The Augmented Workforce
Ten or even five years ago, the idea of working alongside and interacting with artificial intelligence on a daily basis would have been put in the same vein as flying cars and time travel. Now, Cognitive and Ai technologies aren't impossibilities or far in the future – they’re already here, and we need to get ready.
By Alexandra Nott
Deloitte's Human Capital Consulting practice recently explored this exciting area in a series of events around New Zealand that focused on the impact these technologies will have on the way we work, who does the work, and what HR practitioners can do to prepare.
Our international guests included:
- David Mallon - who leads the research team at Bersin by Deloitte. David shared with us the Deloitte Global Human Capital Trends for 2017, with a particular focus on the future of work, the future of the workforce, and the future of HR.
- Cameron Pitt - a Human Capital Partner in our Australian practice. Cameron shared his current experience working on the proof of concepts for AI in the Australian public sector.
Our future workforce
This year, 41 percent of the 10,000 HR leaders and business partners who took part in the 2017 Deloitte Human Capital Trends Report said they have made significant progress in adopting Cognitive and Ai technologies. However, less than 20 percent of the executives surveyed globally report that they are prepared for the impact this will have on their people.
Cameron has seen these changes play out with the Australian Navy and the Public Service Commission - organisations that have been experimenting with the way technology fits in with their existing, human workforce. He spoke of a new kind of workforce model where people, automated assistants, cognitive assistants and Ai sit next to one another in both the organisation chart and within the network of teams within an organisation. Cam has seen huge benefits come out of this new framework - working with automation and Ai means we can work at a rate that is up to 70% faster, with enhanced quality assurance and improved compliance.
Human beings doing human jobs
Most businesses approach the topic of Ai and robotics either with an element of fear (Will I still have a job in 5 years? Am I prepared for a new pace of working?) or with cynicism, believing the work they do is too difficult or important to be replaced by a computer. The transition to the augmented workforce will upend our idea of what it means to work and how an organisation should be designed.
Our speakers painted a different picture of the way we will work in the future. While there will be some short and long-term consequences of automation for our workforce, ultimately these powerful tools will boost our declining productivity and create new jobs. Organisations short on resources will be able to redeploy their people and focus on the tasks that are value adding. Older members of the workforce will have a role in training these new workers, passing on their company knowledge and industry experience before they retire and this knowledge is lost.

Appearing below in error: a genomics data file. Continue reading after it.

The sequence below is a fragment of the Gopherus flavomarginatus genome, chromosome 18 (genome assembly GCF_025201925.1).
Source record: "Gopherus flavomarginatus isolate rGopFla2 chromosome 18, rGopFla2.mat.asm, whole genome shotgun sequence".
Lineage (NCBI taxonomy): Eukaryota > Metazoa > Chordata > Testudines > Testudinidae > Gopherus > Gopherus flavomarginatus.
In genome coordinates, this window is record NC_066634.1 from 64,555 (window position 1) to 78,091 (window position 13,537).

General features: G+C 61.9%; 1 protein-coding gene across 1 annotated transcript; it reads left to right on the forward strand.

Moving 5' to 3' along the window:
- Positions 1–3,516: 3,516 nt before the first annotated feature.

With Ai and Cognitive technologies taking over time-consuming data entry and analysis activities, we will have more time than ever to concentrate on parts of work that are "essentially human". David says our human ability to tell stories, problem solve, provide personal service - in essence our creative, social and emotional intelligence - is what will matter for the human employees of the future.
The future of HR: What can we do to prepare?
Despite the lip service paid to these 'human skills' in our recruitment and performance frameworks, often companies do little to develop these skills in our employees. But the reality is the way we work with Ai is not going to fall in the laps of the technology team - it is going to directly impact the work we do in and across HR. It will be HR’s role to consider what skills and capabilities our workers, both human and artificial, will need to have, and it will fall to HR to train these new workers in everything from specific skills to company culture.
The question of how each job will change, adapt or be passed over to Ai has become a design decision. HR should be leading the charge, experimenting and implementing Ai and Cognitive technologies, retraining existing workers to use these tools and rethinking the role of people in our workforce.
Rather than avoid the conversation and put walls up to protect our way of working, we must "rewrite the rules to reflect the shifts in mindset and behaviour required to lead, organise, motivate, manage and engage the 21st-century workforce". One of these rules is to shift the way we think about our workforce, our traditional jobs and the role of human skills in a world of automation.
For more information on The Future of Work or our 2017 Deloitte Human Capital Trends Report, click here.
Alexandra is an Analyst in Deloitte New Zealand’s Human Capital practice which helps organisations develop and manage the variety of people-related aspects of today and tomorrow’s business environment.